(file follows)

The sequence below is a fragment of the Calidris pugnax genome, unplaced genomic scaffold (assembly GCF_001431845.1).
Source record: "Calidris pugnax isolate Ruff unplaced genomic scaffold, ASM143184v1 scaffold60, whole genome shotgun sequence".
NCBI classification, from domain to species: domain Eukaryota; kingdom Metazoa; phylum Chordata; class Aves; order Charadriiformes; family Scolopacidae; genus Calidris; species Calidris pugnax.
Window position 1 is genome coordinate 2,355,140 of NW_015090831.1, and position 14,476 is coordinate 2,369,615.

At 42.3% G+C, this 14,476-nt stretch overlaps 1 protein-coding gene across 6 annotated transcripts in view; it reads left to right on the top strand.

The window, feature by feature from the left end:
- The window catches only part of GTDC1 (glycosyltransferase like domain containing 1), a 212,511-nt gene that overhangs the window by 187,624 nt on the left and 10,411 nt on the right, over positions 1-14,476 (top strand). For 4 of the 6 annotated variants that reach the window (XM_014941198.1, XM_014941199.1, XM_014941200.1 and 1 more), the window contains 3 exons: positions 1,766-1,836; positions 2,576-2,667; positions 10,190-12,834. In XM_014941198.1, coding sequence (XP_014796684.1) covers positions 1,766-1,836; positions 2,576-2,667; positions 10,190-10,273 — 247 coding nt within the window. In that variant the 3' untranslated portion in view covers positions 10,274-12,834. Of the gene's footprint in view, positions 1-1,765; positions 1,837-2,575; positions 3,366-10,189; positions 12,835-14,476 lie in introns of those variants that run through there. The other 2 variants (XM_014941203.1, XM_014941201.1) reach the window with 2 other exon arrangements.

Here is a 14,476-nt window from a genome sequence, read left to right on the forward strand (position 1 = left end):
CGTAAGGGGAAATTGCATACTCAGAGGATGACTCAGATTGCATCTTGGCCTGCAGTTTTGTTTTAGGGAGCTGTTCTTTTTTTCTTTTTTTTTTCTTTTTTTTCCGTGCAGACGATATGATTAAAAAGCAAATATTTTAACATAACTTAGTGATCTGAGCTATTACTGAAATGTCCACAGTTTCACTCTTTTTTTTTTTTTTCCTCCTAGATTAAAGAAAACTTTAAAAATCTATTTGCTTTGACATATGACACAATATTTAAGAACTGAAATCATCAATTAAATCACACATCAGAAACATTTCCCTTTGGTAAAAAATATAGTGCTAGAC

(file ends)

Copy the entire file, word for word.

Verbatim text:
The sequence below is a fragment of the Calidris pugnax genome, unplaced genomic scaffold (assembly GCF_001431845.1).
Source record: "Calidris pugnax isolate Ruff unplaced genomic scaffold, ASM143184v1 scaffold60, whole genome shotgun sequence".
NCBI classification, from domain to species: domain Eukaryota; kingdom Metazoa; phylum Chordata; class Aves; order Charadriiformes; family Scolopacidae; genus Calidris; species Calidris pugnax.
Window position 1 is genome coordinate 2,355,140 of NW_015090831.1, and position 14,476 is coordinate 2,369,615.

At 42.3% G+C, this 14,476-nt stretch overlaps 1 protein-coding gene across 6 annotated transcripts in view; it reads left to right on the top strand.

The window, feature by feature from the left end:
- The window catches only part of GTDC1 (glycosyltransferase like domain containing 1), a 212,511-nt gene that overhangs the window by 187,624 nt on the left and 10,411 nt on the right, over positions 1-14,476 (top strand). For 4 of the 6 annotated variants that reach the window (XM_014941198.1, XM_014941199.1, XM_014941200.1 and 1 more), the window contains 3 exons: positions 1,766-1,836; positions 2,576-2,667; positions 10,190-12,834. In XM_014941198.1, coding sequence (XP_014796684.1) covers positions 1,766-1,836; positions 2,576-2,667; positions 10,190-10,273 — 247 coding nt within the window. In that variant the 3' untranslated portion in view covers positions 10,274-12,834. Of the gene's footprint in view, positions 1-1,765; positions 1,837-2,575; positions 3,366-10,189; positions 12,835-14,476 lie in introns of those variants that run through there. The other 2 variants (XM_014941203.1, XM_014941201.1) reach the window with 2 other exon arrangements.

Here is a 14,476-nt window from a genome sequence, read left to right on the forward strand (position 1 = left end):
CGTAAGGGGAAATTGCATACTCAGAGGATGACTCAGATTGCATCTTGGCCTGCAGTTTTGTTTTAGGGAGCTGTTCTTTTTTTCTTTTTTTTTTCTTTTTTTTCCGTGCAGACGATATGATTAAAAAGCAAATATTTTAACATAACTTAGTGATCTGAGCTATTACTGAAATGTCCACAGTTTCACTCTTTTTTTTTTTTTTCCTCCTAGATTAAAGAAAACTTTAAAAATCTATTTGCTTTGACATATGACACAATATTTAAGAACTGAAATCATCAATTAAATCACACATCAGAAACATTTCCCTTTGGTAAAAAATATAGTGCTAGAC